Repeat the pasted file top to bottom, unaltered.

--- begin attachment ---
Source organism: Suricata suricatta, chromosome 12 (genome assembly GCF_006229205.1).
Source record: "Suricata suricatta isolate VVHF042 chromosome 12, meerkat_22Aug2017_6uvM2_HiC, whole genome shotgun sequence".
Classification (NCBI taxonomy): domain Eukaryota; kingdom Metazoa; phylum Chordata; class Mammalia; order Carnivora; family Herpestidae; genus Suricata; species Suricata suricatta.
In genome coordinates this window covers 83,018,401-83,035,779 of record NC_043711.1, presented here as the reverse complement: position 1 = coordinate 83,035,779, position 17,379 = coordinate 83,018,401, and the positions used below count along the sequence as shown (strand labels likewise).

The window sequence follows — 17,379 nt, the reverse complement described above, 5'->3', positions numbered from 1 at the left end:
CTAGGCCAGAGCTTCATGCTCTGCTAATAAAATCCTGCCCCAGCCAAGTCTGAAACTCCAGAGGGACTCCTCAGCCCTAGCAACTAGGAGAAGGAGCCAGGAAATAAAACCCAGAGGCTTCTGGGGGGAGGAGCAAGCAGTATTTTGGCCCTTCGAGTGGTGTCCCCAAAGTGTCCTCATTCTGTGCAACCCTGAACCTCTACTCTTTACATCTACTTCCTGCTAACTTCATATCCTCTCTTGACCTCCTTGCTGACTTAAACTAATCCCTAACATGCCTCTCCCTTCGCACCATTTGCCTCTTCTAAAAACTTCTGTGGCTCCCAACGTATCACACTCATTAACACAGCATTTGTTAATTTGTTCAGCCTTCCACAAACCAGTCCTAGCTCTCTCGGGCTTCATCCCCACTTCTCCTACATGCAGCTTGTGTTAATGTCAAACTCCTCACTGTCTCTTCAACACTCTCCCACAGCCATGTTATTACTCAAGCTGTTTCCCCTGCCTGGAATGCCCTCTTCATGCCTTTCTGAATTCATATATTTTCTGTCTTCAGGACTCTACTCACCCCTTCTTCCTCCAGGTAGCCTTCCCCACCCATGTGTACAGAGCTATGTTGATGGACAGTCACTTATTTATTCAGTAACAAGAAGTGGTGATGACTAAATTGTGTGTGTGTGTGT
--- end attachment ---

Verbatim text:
Source organism: Suricata suricatta, chromosome 12 (genome assembly GCF_006229205.1).
Source record: "Suricata suricatta isolate VVHF042 chromosome 12, meerkat_22Aug2017_6uvM2_HiC, whole genome shotgun sequence".
Classification (NCBI taxonomy): domain Eukaryota; kingdom Metazoa; phylum Chordata; class Mammalia; order Carnivora; family Herpestidae; genus Suricata; species Suricata suricatta.
In genome coordinates this window covers 83,018,401-83,035,779 of record NC_043711.1, presented here as the reverse complement: position 1 = coordinate 83,035,779, position 17,379 = coordinate 83,018,401, and the positions used below count along the sequence as shown (strand labels likewise).

The window sequence follows — 17,379 nt, the reverse complement described above, 5'->3', positions numbered from 1 at the left end:
CTAGGCCAGAGCTTCATGCTCTGCTAATAAAATCCTGCCCCAGCCAAGTCTGAAACTCCAGAGGGACTCCTCAGCCCTAGCAACTAGGAGAAGGAGCCAGGAAATAAAACCCAGAGGCTTCTGGGGGGAGGAGCAAGCAGTATTTTGGCCCTTCGAGTGGTGTCCCCAAAGTGTCCTCATTCTGTGCAACCCTGAACCTCTACTCTTTACATCTACTTCCTGCTAACTTCATATCCTCTCTTGACCTCCTTGCTGACTTAAACTAATCCCTAACATGCCTCTCCCTTCGCACCATTTGCCTCTTCTAAAAACTTCTGTGGCTCCCAACGTATCACACTCATTAACACAGCATTTGTTAATTTGTTCAGCCTTCCACAAACCAGTCCTAGCTCTCTCGGGCTTCATCCCCACTTCTCCTACATGCAGCTTGTGTTAATGTCAAACTCCTCACTGTCTCTTCAACACTCTCCCACAGCCATGTTATTACTCAAGCTGTTTCCCCTGCCTGGAATGCCCTCTTCATGCCTTTCTGAATTCATATATTTTCTGTCTTCAGGACTCTACTCACCCCTTCTTCCTCCAGGTAGCCTTCCCCACCCATGTGTACAGAGCTATGTTGATGGACAGTCACTTATTTATTCAGTAACAAGAAGTGGTGATGACTAAATTGTGTGTGTGTGTGT